Navigation Links
Early abuse tied to more depression in children
Date:2/4/2010

Although children can be depressed for many reasons, new evidence suggests that there are physiological differences among depressed children based on their experiences of abuse before age 5. Early abuse may be especially damaging due to the very young age at which it occurs.

Those are the findings of a new study of low-income children that was conducted by researchers at the University of Minnesota and the University of Rochester, Mt. Hope Family Center. The study appears in the January/February 2010 issue of the journal Child Development.

Children who experience maltreatment, including physical, sexual, and emotional abuse or neglect, grow up with a lot of stress. Cortisol, termed the "stress hormone," helps the body regulate stress. But when stress is chronic and overloads the system, cortisol can soar to very high levels or plummet to lows, which in turn can harm development and health.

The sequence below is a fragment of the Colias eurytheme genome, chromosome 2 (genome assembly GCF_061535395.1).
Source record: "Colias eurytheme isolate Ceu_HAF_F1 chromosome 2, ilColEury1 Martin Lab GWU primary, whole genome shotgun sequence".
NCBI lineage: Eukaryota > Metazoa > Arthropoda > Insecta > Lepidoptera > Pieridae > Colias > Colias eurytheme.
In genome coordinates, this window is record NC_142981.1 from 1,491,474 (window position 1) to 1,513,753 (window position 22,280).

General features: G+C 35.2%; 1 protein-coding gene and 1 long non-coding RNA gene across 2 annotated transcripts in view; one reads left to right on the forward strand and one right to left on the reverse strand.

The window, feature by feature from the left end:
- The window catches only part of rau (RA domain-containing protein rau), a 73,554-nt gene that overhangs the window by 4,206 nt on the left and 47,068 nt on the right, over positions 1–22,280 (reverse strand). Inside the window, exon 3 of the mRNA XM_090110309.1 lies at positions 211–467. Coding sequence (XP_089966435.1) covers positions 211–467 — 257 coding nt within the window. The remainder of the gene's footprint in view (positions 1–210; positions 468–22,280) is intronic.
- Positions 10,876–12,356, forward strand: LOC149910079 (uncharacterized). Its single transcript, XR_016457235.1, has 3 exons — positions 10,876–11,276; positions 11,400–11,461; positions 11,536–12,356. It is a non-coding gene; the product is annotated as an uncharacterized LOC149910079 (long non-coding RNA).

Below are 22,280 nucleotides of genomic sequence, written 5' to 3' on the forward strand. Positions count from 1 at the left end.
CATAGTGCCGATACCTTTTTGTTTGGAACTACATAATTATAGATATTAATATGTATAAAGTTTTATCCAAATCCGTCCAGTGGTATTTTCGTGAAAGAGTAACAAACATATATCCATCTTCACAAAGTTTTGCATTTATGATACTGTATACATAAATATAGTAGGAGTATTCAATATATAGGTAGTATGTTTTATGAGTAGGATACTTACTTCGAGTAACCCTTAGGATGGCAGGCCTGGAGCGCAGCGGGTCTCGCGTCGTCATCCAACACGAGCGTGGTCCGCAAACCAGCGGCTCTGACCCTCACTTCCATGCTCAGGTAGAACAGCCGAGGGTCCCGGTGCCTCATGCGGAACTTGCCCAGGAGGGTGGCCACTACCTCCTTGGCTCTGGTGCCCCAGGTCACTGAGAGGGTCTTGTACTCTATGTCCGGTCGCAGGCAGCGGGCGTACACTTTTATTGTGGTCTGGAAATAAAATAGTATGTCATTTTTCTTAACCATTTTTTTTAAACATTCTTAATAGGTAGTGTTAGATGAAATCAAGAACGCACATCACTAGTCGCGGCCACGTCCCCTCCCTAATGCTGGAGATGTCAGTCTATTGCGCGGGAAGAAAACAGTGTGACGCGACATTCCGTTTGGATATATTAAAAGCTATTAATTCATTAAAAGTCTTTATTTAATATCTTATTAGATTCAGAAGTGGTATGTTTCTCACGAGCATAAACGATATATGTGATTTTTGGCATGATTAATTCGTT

The researchers studied more than 500 low-income children ages 7 to 13, about half of whom had been abused and/or neglected, to find out whether abuse early in life and feelings of depression affected their levels of cortisol. High levels of depression were more frequent among children who were abused in the first five years of their lives than among maltreated children who weren't abused early in life or children who weren't maltreated at all.

More importantly, only children who were abused before age 5 and depressed had an atypical flattening of cortisol production during the day, whereas other children, whether they were depressed or not, showed an expected daily decline in cortisol from morning to afternoon. This finding means that the body's primary system for adapting to stress had become compromised among children who were depressed and abused early in life. The results suggest that there are different subtypes of depression, with atypical cortisol regulation occurring among children who were abused before age 5.